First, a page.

Electronic Medical Records (EMRs) contain a large number of missing values which imposes difficulties for data scientists who want to model after this data. In a previous post, we discussed the different feature engineering methods available on diagnosis codes, medication data and clinical notes of EMRs. In this post, we highlight the challenges of missing values when modelling with time-series data of EMRs and discuss some techniques to address it.

EMR data, especially for laboratory measurements and vital signs, often contain missing values due to various reasons such as time and cost constraints (Chen et al., 2019). While hospital systems are capable of capturing the entirety of data measurements, some patient data are still found missing from databases (Adibuzzaman et al., 2018). Another contribution to this sparsity is that doctors often write important diagnoses in a free-text format that is not converted into a machine-readable format. In analyzing clinical time-series data from the PhysioNet 2019 challenge, many laboratory measurements are missing at any given hour during a patient’s hospital admission (Figure 1). These shortcomings make it harder for algorithms to capture patterns in medical data sets.

Figure 1: Proportion of measured values in each feature in training data from the PhysioNet 2019 challenge. The majority of lab measurements had only a small proportion of recorded values.

Machine learning algorithms typically can not accommodate incomplete data, so we must pre-process the data before modelling. One approach is to discard all examples consisting of missing values; however, this can potentially remove a significant portion of training data and is generally not desirable. Alternatively, a more common approach is to apply data imputation. Column-based summary statistics like the mean and median, calculated based on the other observed values, can be used for imputation. A downside to column-based imputation methods is that it only takes into account values from the same feature. Features from other columns can help determine a more accurate estimate by exploiting correlations between features. For example, in detecting acute kidney failure, one might expect associated changes in creatinine levels and urine output. Some examples of imputation algorithms that can exploit relationships between features include k-nearest neighbours (Troyanskaya et al., 2001), random forests (Tang and Ishwaran, 2017), and Multiple Imputation by Chained Equations (MICE) (van Buuren, 2007).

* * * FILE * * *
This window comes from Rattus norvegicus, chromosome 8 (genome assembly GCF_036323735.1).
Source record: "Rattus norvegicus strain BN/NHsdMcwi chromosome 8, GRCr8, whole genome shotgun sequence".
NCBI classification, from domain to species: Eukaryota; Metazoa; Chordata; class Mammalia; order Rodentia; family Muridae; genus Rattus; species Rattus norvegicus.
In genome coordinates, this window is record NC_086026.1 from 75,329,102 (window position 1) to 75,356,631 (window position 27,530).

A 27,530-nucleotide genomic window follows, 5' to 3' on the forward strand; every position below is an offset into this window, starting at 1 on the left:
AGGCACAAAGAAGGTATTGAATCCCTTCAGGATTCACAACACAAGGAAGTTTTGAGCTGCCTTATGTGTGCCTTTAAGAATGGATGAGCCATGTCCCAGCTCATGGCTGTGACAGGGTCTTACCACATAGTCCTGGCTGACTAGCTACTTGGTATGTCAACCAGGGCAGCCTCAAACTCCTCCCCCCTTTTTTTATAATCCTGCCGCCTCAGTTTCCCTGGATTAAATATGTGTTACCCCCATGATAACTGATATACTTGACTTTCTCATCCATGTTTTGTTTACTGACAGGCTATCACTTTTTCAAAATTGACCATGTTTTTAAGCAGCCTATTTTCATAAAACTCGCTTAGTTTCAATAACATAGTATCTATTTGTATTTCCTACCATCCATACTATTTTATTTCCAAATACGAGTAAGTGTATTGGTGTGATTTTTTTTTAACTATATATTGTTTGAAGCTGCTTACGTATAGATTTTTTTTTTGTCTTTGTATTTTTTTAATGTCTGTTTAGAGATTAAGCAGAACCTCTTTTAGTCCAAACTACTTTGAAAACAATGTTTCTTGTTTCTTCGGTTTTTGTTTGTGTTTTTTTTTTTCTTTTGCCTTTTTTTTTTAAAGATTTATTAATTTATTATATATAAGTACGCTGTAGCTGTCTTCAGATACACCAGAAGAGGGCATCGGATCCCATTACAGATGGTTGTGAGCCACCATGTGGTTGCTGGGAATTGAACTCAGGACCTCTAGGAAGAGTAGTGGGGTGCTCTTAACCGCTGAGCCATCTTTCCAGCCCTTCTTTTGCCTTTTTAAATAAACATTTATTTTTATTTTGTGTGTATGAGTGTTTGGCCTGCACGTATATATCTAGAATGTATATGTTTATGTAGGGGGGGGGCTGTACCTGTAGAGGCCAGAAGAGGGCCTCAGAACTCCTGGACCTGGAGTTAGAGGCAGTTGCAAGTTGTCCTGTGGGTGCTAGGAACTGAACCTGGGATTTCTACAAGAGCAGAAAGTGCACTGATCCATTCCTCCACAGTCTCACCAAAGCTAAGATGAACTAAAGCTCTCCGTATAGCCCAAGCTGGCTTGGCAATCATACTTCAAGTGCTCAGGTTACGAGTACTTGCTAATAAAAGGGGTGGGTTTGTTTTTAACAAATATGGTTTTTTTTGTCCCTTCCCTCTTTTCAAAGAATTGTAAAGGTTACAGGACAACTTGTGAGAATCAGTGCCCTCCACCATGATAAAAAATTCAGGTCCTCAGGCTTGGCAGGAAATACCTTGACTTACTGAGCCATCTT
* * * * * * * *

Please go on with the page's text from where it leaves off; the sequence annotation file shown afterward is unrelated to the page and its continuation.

One assumption that is often made when using these imputation methods is that the data is missing completely at random. This means that each data point has equal probability of being missing. In the case of the PhysioNet dataset where longitudinal trajectories for each patient are provided, data may be missing not at random because measurements are taken at different schedules and frequencies. As illustrated in Figure 2, we show that some measurements are recorded every hour while others are more infrequent. Hence, the nature of “missingness” in such data may not always be random, but rather measurements are taken at different time intervals. This makes imputation methods less effective and susceptible to bias.

Figure 2: Frequency of time intervals between subsequent measurements on Creatinine, Lactate and Alkalinephos. We can see that the features are taken at different time intervals. Lactate measurements are taken 1 hour apart, however, Creatinine and Alkalinephos are taken every 24 hours as well. Data taken from the PhysioNet 2019 challenge.

In the context of longitudinal time series data, we can consider alternative techniques to deal with missing values:

  • We can augment the dataset by adding auxiliary variables to represent missingness. For example, binary masking features can be created to indicate whether a value is observed or imputed. In Che et al (2018), the authors introduced features that captured the time interval between measurements in addition to adding masking features. Hence, the model learns from the original input as well as the temporal representation of missing values.
  • We can impute values by carrying forward the last measurement, which assumes that the value has remained steady in between. However, if the last measurement is noisy, then it propagates noisiness in the dataset.
  • By using an autoregressive integrated moving average (ARIMA), we can impute missing values based on past values (Kohn and Ansley, 1986). This technique is commonly used in time series forecasting models.

Handling missing values is important to consider when applying machine learning to time series data. This is pertinent to clinical data, in which a patient’s physiological profile is often incomplete at any given time. Another important consideration is the accuracy and runtime of the imputation methods. While we discussed the effects on various methods of imputation, no method for handling missing values will be universally applicable. We recommend investigating multiple potential approaches to suit the context of the specific learning problem. While we were not able to cover all the strategies in-depth, we hope to inspire a greater appreciation of the challenges faced when working with EMR data.

Authors:  Kevin Ha, Kinnan Kwok


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